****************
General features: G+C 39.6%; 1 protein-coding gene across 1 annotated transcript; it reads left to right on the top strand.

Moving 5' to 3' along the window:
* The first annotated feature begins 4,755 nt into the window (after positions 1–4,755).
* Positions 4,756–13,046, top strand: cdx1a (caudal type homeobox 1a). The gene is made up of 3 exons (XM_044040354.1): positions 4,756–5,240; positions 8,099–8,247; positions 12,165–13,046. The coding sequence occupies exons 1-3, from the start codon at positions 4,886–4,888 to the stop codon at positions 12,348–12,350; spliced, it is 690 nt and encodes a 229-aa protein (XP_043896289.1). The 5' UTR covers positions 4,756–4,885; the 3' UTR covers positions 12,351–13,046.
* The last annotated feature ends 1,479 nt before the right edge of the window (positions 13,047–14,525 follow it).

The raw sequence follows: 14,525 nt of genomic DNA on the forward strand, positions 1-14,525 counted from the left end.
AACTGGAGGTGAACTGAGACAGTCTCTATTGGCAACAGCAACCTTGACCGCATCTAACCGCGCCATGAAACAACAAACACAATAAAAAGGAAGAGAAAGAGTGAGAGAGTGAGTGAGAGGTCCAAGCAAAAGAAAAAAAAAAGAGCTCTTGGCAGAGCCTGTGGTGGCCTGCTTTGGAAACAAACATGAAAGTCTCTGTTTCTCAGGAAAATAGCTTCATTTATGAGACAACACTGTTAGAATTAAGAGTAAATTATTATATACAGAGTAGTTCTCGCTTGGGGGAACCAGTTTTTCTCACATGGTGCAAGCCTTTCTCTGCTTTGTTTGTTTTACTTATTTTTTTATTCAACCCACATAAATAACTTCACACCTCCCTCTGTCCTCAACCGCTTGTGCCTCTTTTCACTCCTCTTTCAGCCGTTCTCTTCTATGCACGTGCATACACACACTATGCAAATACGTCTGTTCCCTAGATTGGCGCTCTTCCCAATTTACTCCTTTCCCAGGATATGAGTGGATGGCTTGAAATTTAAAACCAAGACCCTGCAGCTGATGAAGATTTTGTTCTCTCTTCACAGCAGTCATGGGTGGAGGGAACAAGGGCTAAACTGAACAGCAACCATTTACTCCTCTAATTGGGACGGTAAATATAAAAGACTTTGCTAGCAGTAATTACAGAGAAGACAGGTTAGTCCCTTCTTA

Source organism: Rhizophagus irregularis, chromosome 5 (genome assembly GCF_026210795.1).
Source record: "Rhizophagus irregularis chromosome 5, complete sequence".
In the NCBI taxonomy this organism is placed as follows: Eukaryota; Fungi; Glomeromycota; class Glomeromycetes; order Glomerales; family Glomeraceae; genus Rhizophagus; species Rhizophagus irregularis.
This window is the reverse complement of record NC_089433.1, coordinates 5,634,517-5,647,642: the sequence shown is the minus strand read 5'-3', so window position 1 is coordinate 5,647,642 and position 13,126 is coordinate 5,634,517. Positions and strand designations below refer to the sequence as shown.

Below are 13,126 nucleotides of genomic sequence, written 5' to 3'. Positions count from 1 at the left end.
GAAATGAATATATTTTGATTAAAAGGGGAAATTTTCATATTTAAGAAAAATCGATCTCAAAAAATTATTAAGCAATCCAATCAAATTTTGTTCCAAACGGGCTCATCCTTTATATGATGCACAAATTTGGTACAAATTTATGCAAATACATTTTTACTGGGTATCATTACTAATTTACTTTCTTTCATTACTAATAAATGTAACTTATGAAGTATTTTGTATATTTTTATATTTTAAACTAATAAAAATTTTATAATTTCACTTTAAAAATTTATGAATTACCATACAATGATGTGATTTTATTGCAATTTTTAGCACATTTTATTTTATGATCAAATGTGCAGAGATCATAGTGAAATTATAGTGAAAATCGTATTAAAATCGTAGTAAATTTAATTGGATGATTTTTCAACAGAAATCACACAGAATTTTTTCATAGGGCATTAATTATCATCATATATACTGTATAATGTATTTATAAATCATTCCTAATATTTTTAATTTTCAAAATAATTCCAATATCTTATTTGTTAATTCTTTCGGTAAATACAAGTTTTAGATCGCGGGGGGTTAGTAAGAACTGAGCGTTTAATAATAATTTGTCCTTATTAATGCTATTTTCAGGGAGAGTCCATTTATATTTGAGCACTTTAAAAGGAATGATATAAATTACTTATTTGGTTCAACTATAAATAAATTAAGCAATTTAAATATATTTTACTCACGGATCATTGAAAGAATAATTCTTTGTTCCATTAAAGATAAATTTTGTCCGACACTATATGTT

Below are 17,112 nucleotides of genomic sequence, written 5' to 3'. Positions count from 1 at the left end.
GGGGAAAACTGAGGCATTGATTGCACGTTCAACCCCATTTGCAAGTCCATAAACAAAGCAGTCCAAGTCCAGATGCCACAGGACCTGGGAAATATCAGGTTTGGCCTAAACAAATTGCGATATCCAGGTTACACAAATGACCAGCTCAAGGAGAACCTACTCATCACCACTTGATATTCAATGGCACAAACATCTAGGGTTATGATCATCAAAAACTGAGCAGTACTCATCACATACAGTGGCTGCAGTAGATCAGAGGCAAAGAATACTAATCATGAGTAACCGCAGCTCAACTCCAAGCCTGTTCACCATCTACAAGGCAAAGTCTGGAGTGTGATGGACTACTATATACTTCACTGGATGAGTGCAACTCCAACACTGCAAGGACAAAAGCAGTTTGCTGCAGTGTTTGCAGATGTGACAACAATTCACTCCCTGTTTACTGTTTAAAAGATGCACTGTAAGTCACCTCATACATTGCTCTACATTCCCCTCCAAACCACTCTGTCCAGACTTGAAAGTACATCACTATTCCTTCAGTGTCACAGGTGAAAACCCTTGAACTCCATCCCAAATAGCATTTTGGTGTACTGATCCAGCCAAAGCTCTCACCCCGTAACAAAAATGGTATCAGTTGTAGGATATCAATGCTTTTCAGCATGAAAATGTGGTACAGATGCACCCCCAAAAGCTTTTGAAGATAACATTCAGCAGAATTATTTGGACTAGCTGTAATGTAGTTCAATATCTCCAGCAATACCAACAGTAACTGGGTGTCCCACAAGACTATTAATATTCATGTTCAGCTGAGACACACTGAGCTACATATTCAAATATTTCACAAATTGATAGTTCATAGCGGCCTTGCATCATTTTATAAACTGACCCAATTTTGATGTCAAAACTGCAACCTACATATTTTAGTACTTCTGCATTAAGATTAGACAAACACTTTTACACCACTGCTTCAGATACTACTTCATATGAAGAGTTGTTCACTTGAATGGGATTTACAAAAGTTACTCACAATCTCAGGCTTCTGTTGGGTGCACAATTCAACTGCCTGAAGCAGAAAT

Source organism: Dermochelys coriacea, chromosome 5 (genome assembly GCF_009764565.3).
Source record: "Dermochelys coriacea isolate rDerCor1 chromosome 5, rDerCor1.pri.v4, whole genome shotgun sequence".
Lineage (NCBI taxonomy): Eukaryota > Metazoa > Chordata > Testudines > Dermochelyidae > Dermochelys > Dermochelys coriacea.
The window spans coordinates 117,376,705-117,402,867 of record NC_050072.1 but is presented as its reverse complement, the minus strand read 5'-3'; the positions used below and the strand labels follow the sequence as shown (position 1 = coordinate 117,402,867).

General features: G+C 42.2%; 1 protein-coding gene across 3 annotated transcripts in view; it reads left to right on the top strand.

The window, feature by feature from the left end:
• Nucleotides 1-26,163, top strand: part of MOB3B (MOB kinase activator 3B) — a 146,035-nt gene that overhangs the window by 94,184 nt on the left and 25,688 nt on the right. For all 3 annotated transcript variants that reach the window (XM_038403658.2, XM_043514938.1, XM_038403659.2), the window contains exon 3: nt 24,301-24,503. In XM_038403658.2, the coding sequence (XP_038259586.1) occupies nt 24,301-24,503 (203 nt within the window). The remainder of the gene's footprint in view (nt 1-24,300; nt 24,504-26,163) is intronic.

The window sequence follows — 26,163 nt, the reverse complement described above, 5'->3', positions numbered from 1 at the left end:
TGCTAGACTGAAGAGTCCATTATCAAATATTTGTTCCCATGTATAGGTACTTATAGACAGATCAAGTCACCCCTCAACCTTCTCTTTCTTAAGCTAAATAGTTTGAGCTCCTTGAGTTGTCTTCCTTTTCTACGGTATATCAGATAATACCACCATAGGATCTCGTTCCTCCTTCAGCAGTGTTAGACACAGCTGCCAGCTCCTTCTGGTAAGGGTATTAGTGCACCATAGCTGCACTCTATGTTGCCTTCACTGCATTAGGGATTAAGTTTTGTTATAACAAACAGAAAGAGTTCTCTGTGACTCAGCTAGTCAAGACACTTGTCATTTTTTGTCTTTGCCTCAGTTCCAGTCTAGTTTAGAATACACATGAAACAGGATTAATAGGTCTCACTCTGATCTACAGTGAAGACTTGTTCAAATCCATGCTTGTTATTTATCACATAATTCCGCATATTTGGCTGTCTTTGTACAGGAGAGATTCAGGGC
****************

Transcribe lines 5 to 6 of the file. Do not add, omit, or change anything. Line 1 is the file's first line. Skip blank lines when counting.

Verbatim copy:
* The last annotated feature ends 1,479 nt before the right edge of the window (positions 13,047–14,525 follow it).

The raw sequence follows: 14,525 nt of genomic DNA on the forward strand, positions 1-14,525 counted from the left end.